Tuesday, August 23, 2011

Review: The Memory Palace by Mira Bartok

The Memory Palace
Title The Memory Palace by Mira Bartok
Publisher: Free Press
Published: August 9, 2011
ISBN: 9781439183328
Pages: 336                                                                                                                                                                                                                                                                                                                              The Memory Palace is Mira Bartok's haunting memoir of the profound affect her mother's schizophrenia had on her life.  The title refers to a mnemonic device of creating a palace and populating it with facts and events one wishes to remember.  Ms. Bartok uses this method to reinforce her memory after sustaining a head injury that lead to cognitive deficits in her memory, language processing, and other executive functions of the brain.  In the book, she lays the foundation for her palace and builds several rooms using her mother's diaries to supplement information about her mother.                                                                                                                                                                                                                                                                        As she sifts through memories, she begins to understand her mother's plight - frustrated by the limits of society in a time of rigid standards of proper behavior and struggling with her disease in a time of relatively primitive methods of treating the mentally ill.  Her mother muses in her diaries of what could have been if she didn't have schizophrenia.                                                                                                                             How best to manage a parent with severe mental illness who due to the very nature of her disease is unable to seek assistance herself  After surviving her childhood and her mother's increasingly paranoid and aggressive schizophrenia, Mira thinks by moving to another city she can simply rid herself of her mother.  When plans to get guardianship of their mother fails, both she and her sister resort to changing their names.  Mira keeps a special Post Office box to keep in contact with her mother.  Finally the sisters can find some peace of mind after years of impromptu visits and  police visits due to their mother's paranoia.  For a long time Mira struggles with her choice to essentially abandon her mother but feels its the only way to maintain her artistic life and her own sanity.  Vacillating between avoidance of her mother and worry over her mother's state, Mira eventually realizes that there is only so much she can do.    Sharing her mother's last days and interacting with the women from the shelter, reaffirm to her that her mother despite the schizophrenia was loving, kind, and still capable of bringing light into others lives.                                                                                                                                    A memoir of schizophrenia, this book could have become a jumbled mess but Ms. Bartok's writing is fluid enough to keep one from getting overwhelmed.   She weaves a tale using fragments of her memory and excerpts from her mother's diaries finding several parallels between her urge to be an artist and her mother's abbreviated artistic life.  This book is beautifully illustrated to match the theme of every chapter.  All in all the book is a difficult read but well worth it. *This book was provided by the publisher Free Press in exchange for my honest opinion.*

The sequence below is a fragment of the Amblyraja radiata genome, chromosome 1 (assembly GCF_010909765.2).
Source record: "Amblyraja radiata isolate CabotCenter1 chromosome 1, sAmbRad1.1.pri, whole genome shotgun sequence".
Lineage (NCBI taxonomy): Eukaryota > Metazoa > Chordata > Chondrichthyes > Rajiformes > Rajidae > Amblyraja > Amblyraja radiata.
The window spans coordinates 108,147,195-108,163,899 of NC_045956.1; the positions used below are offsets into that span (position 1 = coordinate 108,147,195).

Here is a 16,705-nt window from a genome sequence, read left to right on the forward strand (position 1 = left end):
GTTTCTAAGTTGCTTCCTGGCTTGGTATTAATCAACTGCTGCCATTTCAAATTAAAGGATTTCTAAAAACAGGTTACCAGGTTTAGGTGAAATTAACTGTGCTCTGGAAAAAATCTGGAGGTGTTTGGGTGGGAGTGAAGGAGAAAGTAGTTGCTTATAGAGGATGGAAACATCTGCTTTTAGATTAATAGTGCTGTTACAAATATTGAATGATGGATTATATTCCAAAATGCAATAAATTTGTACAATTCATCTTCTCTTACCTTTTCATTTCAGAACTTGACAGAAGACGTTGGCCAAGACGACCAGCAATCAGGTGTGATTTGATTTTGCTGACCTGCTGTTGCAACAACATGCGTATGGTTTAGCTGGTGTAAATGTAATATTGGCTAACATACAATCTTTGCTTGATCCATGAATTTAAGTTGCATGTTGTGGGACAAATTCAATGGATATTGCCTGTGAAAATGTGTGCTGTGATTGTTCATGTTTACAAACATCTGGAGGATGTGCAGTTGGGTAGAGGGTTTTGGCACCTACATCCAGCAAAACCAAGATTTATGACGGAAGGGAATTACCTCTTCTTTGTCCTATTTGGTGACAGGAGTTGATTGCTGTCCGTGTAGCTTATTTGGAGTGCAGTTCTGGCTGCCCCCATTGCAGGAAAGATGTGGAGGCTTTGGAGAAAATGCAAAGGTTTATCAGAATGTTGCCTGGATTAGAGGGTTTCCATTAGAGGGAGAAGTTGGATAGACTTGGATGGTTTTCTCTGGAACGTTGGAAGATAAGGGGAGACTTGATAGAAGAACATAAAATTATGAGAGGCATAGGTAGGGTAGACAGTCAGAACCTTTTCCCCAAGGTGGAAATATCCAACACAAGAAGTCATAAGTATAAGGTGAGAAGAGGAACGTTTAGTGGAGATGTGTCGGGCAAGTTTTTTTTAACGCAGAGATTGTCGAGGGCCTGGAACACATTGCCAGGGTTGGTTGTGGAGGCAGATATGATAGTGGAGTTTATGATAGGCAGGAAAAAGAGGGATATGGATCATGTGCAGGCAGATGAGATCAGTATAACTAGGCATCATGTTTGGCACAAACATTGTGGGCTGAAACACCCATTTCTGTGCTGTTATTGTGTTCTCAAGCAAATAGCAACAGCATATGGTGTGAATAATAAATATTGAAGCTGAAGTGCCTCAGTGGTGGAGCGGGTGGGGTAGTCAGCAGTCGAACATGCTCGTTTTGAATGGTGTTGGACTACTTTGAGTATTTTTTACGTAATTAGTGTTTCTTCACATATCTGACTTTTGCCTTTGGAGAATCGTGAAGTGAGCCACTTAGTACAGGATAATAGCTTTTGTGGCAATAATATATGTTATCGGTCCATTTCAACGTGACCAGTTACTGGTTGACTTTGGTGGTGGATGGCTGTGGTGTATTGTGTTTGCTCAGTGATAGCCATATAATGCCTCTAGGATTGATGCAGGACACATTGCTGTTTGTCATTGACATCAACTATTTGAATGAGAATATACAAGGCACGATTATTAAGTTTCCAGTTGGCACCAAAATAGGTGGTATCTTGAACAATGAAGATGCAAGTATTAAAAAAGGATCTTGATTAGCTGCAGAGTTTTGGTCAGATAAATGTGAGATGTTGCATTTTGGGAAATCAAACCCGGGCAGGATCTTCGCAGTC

No comments:

Post a Comment